After Irving et al. (2010), Walton et al. (2012), and Dr. Anthony Irving’s List of Martian Meteorites A modal analysis of NWA 2646 revealed that it has a heterogeneous composition, consisting of the pyroxenes Low-Ca clinopyroxene, (Ca,Mg,Fe)SiO3, found as a major mineral in eucrites and shergottites. In order to be considered pigeonite, the clinopyroxene must contain 5 to 20 mol % of calcium (Wo5 - 20). Chondrites of petrologic types 4 and below contain significant low-Ca clinopyroxene. During metamorphism to higher temperatures, all existing (40.7 vol%) and High-Ca clinopyroxene, (Ca,Mg,Fe)SiO3, that occurs in many igneous rocks, particularly those of basaltic composition. In order to be considered augite, the clinopyroxene must contain 20 to 45 mol % of calcium (Wo20 - 45). An important and unique Martian meteorite is NWA 8159, that has been classified as an augite Click on Term to Read More (24.3 vol%) together with olivine (21.6 vol%) and maskelynite (11.4 vol%). Minor phases include Brownish-black oxide of chromium and iron (Cr-Fe oxide), Cr2FeO4, found in many meteorite groups. Click on Term to Read More, Ti-Fe oxide, TiFeO3, found in achondrites, lunar mare basalts, and shergottites. Ilmenite forms as a primary mineral in mafic igneous rocks. It crystallizes relatively early out of a magma before most of the other minerals, and as a result, the heavier crystals of ilmenite precipitate to the bottom of the magma Click on Term to Read More, merillite, and Iron sulfide group of minerals whose composition ranges widely between its end members pyrrhotite (Fe7S8) whose crystal structure is monoclinic, and troilite (FeS) whose crystal structure is hexagonal. Its general formula is Fe1−xS (where x = 0 to 0.17). The troilite phase is found mainly in meteorites and in the Click on Term to Read More. It contains a higher abundance of plagioclase in the form of maskelynite than other members of the martian poikilitic shergottite group with the exception of RBT 04262 and NWA 4468. Possible pre-terrestrial secondary hydrous alteration products are present, including calcite and chlorides.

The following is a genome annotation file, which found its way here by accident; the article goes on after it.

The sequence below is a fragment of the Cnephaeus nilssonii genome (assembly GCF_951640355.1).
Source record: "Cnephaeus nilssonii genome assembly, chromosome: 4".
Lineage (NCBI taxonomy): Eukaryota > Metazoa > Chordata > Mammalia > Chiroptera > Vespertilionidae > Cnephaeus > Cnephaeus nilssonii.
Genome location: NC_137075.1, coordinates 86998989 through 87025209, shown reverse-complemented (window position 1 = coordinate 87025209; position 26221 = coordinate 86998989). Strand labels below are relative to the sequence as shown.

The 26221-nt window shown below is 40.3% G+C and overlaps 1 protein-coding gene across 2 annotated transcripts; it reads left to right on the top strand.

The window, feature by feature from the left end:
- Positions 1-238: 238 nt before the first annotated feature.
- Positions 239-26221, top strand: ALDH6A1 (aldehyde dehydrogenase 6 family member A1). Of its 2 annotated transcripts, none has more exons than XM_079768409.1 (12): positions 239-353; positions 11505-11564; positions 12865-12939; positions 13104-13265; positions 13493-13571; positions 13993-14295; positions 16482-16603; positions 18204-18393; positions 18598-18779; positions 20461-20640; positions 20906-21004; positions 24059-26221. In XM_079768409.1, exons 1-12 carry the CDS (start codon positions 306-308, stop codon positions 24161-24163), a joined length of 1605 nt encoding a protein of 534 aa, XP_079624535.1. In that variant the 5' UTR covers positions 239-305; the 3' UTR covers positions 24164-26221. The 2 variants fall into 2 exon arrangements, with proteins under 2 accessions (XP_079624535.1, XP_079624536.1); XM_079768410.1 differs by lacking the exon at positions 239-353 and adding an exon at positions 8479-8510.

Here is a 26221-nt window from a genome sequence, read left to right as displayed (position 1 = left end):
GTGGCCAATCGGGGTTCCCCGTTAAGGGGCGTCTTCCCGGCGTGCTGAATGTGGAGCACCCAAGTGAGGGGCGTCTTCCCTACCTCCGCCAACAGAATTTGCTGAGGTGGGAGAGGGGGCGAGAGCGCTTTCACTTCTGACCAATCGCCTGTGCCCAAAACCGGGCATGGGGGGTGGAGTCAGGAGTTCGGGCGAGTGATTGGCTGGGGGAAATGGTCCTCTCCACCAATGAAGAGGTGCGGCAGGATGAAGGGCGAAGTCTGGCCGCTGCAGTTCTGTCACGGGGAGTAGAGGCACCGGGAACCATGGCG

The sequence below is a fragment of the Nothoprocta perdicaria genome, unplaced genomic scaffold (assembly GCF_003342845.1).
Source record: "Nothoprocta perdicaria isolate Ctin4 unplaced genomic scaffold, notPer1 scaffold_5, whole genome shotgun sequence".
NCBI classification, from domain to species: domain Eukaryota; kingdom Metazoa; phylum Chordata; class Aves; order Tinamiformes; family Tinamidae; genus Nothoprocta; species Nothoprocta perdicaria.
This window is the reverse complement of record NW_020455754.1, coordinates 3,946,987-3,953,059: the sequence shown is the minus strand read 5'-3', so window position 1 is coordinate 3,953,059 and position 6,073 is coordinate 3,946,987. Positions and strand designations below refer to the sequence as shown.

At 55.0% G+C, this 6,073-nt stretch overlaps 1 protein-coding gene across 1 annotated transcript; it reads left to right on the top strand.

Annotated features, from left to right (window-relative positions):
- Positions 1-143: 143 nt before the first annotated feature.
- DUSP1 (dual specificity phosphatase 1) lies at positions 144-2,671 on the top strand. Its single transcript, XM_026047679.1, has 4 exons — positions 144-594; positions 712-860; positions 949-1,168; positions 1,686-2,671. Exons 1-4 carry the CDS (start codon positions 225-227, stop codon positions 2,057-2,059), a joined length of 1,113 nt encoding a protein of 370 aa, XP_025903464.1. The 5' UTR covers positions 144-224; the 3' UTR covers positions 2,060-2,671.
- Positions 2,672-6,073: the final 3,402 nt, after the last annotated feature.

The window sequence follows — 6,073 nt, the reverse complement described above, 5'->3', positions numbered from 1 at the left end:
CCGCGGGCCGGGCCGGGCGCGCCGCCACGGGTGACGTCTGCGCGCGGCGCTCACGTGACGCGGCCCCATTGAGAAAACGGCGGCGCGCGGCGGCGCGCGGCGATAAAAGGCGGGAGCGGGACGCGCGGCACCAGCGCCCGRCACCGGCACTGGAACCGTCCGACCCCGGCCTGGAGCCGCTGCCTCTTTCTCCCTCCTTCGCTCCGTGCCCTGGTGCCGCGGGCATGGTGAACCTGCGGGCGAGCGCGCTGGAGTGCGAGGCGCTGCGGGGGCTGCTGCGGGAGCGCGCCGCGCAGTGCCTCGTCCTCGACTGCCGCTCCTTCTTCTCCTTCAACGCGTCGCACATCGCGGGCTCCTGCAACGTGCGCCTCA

The CRE age for NWA 2646 based on 10Be, an One of two or more atoms with the same atomic number (Z), but different mass (A). For example, hydrogen has three isotopes: 1H, 2H (deuterium), and 3H (tritium). Different isotopes of a given element have different numbers of neutrons in the nucleus. Click on Term to Read More that is produced by local irradiation of the proto-Sun, has been calculated to be 2.5–3.1 m.y. This is similar to several other martian meteorites including NWA 1068 and NWA 1460 (Nishiizumi and Caffee, 2006), and is also similar to the group of poikilitic shergottites (Walton and Herd, 2007). However, cosmic ray exposure ages have now been determined for many martian meteorites, and Mahajan (2015) compiled a chart based on the reported CRE ages for 53 of them. He concluded that together these 53 meteorites represent 10 distinct impact events dated at 0.92 m.y., 2.12 m.y., 2.77 m.y., 4.05 m.y., 7.3 m.y., 9.6 m.y., 11.07 m.y., 12.27 m.y., 15 m.y., and 16.73 m.y. before present—see his chart here. Although NWA 2646 was not included in his study group, the CRE age shown above is most consistent with the impact-ejection event 2.77 m.y. before present time. However, Weiler et al. (2016) conducted Element occurring in the right-most column of the periodic table; also called "inert" gases. In these gases, the outer electron shell is completely filled, making them very unreactive. Click on Term to Read More analyses on several meteorites including NWA 2646, with consideration of the shielding parameter (i.e., Small rocky or metallic object in orbit around the Sun (or another star). size and sample depth) that affects the calculation of the CRE age. Employing their preferred model for determination of CRE age based on the mean of calculated 3He, 21Ne, and 38Ar production rates, they derived an age of 3.9 m.y. before present; this CRE age is more consistent with the impact event at 4.05 m.y. before present. In a subsequent review based on multiple criteria, Irving et al. (2017 [#2068]) made a new determination of the number of separate launch events associated with the known (101 at the time of their study) martian meteorites. They speculate that the number could be as few as twenty, and suggest that NWA 2646 and at least 14 other intermediate poikilitic shergottites were ejected in a common impact event unique from the others.
The specimen of NWA 2646 shown above is a 0.42 g fragment with a portion of the natural outer surface. The photos below show two views of the Largest fragment of a meteorite, typically at the time of recovery. Meteorites are commonly cut, sliced or sometimes broken thus reducing the size of the main mass and the resulting largest specimen is called the "largest known mass". Click on Term to Read More, along with a Thin slice or rock, usually 30 µm thick. Thin sections are used to study rocks with a petrographic microscope. in cross-polarized light.
Photos courtesy of Nelson Oakes